Towson Dance Studio has bedecked barren boogie floors with lively dance classes for beginners and twinkle-towed pros since 1961. During the course of four one-hour lessons, aspiring Astaires can trot the basics with a significant other or light-footed friend, maneuvering their way through ballroom, Latin, and swing dances sure to rejuvenate ailing weddings, parties, and Lionel Richie's now-deserted ceiling. Owner John L. Pattillo infuses his instructors with an emphasis on the craft's key elements—music, character, hold, and balance—ensuring that each gracefully permeates a muscle's memory while gently abolishing aching reminiscences of bygone sleep spasms. Check out the schedule for upcoming class dates and times.
Instead of limiting themselves to one type of cuisine, S & J Crab Ranch has included two of their favorites?Maryland seafood and southern barbecue. Local flavors pile up at the raw bar, where diners can order gulf shrimp by the pound or plates of clams and seasoned mussels; however, as the restaurant?s name implies, crabs are the signature item. They can be steamed and served whole, as jumbo lump crab cakes, or in a creamy soup spiked with a bit of sherry.
Of course, the seafood seeps into the southern-inspired meals as well. A selection of classic southern sandwiches includes fried catfish with creole mustard. Regional cuisine builds out the rest of the menu, giving diners options such as slow-cooked Texas brisket, Carolina-style pulled pork, and st. louis ribs rubbed with secret spices. Even the classic American dishes take cues from S & J?s penchant for the ocean?fresh crab meat bulks up the mac ?n? cheese, and pulled pork and barbecue sauce enhance a pile of nachos.
The menu at Piv's Pub & Restaurant includes a variety of seafood and classic American cuisine alongside a hefty list of draft beers and craft bottled beers. An ever-gracious hostess, the vegetable du jour accompanies many entrees to their respective tables, including the jumbo-lump crab cakes, served over grilled tomatoes ($17.99 single order, $24.99 double order), and the juicy filet mignon with homemade mashed potatoes ($22.99). The shrimp salad ($9.99) is pleased to attend the table alone or with the companionship of a baked potato and onion rings ($4.99 each) from the à la carte menu. Diners looking for a solid base can turn to jumbo shrimp, lump crabmeat, and juicy scallops swathed in a cream sauce atop Piv's Norfolk Pasta ($19.99).
As the official history explains it, Jedediah Bumphus founded Wits End Saloon in 1867 "with a dream to serve cheap whiskey and freshly made raccoon sandwiches to the locals." If that sets your stomach growling, prepare for disappointment?it's completely untrue.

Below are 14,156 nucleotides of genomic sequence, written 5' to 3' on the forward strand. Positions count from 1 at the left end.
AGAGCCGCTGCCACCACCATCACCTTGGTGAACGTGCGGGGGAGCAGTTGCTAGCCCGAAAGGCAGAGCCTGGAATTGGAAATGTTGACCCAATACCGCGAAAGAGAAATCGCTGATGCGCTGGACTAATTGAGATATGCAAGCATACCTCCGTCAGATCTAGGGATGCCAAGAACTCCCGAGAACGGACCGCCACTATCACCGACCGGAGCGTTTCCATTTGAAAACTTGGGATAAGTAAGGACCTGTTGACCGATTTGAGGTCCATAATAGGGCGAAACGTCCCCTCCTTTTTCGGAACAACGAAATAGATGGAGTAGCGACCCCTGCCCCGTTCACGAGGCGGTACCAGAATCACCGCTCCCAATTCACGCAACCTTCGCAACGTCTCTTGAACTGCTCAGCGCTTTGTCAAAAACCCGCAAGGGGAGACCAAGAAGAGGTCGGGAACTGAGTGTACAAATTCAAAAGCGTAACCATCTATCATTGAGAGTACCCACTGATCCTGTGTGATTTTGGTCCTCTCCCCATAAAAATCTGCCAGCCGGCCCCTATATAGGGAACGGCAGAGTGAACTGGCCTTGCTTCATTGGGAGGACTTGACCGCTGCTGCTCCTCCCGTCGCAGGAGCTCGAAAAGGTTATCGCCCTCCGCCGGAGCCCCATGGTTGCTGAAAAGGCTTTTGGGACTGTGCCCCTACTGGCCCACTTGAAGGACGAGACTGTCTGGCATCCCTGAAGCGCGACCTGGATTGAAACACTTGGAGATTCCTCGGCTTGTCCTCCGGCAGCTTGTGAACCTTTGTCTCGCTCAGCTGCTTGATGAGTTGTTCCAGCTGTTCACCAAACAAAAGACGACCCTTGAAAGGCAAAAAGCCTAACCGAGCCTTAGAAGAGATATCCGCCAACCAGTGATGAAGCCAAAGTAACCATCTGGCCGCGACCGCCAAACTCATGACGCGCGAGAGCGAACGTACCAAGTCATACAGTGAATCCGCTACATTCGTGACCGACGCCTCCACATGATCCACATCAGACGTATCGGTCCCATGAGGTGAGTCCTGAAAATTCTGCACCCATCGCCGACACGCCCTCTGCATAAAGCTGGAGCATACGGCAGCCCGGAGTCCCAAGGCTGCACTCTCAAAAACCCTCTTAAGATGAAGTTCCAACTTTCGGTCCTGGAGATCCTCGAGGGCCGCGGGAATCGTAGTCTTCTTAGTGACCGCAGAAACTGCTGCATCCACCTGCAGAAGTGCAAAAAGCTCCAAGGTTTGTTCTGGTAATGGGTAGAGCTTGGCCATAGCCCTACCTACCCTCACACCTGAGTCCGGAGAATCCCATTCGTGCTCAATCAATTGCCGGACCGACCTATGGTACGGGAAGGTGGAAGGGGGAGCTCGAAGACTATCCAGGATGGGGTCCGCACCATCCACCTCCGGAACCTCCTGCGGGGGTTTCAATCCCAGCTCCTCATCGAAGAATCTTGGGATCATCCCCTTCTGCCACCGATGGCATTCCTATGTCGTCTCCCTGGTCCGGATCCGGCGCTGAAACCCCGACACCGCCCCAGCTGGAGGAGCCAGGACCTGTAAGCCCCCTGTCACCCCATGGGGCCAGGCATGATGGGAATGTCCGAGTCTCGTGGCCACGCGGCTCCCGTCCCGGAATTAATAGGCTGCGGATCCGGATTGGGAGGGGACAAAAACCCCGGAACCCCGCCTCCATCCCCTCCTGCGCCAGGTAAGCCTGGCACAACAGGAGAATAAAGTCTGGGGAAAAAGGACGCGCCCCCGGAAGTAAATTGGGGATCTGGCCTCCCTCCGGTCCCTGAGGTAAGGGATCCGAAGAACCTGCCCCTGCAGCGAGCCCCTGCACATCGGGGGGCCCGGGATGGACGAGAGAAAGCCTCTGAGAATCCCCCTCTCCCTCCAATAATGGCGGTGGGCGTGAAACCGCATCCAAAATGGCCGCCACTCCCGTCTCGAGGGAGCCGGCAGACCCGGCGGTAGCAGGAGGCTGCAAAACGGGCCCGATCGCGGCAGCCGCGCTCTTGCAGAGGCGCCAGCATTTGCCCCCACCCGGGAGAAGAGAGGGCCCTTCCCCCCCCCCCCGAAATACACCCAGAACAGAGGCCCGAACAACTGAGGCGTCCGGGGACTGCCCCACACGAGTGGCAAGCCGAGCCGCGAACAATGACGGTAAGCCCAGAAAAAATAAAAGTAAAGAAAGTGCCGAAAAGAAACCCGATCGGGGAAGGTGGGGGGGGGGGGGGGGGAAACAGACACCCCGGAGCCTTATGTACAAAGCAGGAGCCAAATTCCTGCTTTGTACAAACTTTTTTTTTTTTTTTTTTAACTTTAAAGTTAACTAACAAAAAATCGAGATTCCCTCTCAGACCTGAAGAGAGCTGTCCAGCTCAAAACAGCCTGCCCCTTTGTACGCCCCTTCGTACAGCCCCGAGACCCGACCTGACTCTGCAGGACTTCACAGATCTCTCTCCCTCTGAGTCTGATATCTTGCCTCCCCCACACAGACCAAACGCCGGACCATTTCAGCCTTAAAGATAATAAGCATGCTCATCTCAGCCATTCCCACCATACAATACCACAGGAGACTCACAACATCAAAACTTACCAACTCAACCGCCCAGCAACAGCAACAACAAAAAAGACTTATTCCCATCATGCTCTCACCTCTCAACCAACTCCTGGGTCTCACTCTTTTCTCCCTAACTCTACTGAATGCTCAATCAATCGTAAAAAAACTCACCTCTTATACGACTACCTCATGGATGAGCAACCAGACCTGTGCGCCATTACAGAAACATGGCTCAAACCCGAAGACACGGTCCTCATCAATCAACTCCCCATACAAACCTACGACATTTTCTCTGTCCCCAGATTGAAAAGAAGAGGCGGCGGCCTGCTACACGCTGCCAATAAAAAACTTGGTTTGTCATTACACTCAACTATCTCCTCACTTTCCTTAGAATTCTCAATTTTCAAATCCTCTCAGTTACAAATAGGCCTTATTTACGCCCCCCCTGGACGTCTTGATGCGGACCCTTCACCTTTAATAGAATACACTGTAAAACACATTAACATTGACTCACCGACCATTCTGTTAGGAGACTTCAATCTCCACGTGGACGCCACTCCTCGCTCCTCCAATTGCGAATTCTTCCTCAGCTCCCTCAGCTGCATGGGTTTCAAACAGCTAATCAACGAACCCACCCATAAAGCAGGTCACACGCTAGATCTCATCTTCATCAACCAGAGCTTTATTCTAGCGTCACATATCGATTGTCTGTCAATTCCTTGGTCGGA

By its own admission, Wits End's history?including a bit about Jedediah's dual enlistment in both the Union and Confederate armies?is "fantastic and completely fabricated." The comedic touch makes sense for a saloon located at Magooby's Joke House, where local comedians take the stage every Tuesday, filling out a calendar of live events that also includes live music and trivia nights. While you won't find raccoon on the menu, there are plenty of classic bar bites including veggie quesadillas, Creole-style catfish tacos, and burgers made from local grass-fed beef. As for the whiskey, that might be the only part of Wits End's history that's actually true, as bartenders pour shot of more than 50 varieties, along with craft beers and handmade cocktails.
Sully’s strives to keep it classy. With a clean-comedy policy and a two-monocle dress code, the club hosts a lineup of regular and traveling comedians who have honed their timing everywhere from Comedy Central to HBO to Last Comic Standing. Winner of the 2011 World Series of Comedy in Las Vegas, Ryan Dalton takes the mic on August 17 and 18, opining with in-your-face glee on the health risks of exercise and vegetables, and the best way to inform someone they are not a triceratops. Also taking the stage is Nick Cantone, who transforms his mustache into comedy gold by meditating on its effect on his dating life and the sophistication it embodies. While laughing along, audiences can munch on classic pub eats or sip signature cocktails such as the Silly Sully, a blend of Malibu rum, blue curacao, and pineapple juice.
At Ginza Japanese Restaurant, fine dining is as much about the presentation as the taste. Hibachi chefs take to the dining room to cook up flavorful meals of filet mignon, teriyaki chicken, and fresh seafood right before diners' eyes, and then amp up the wow factor by constructing fiery volcanoes out of onion rings and making normally land-bound shrimp fly. The restaurant's sushi chefs are equally fastidious about presentation. Their selection of rainbow-hued makis include the fantastic roll, which features spicy tuna, salmon, and yellowtail, along with marble seaweed and tempura flakes.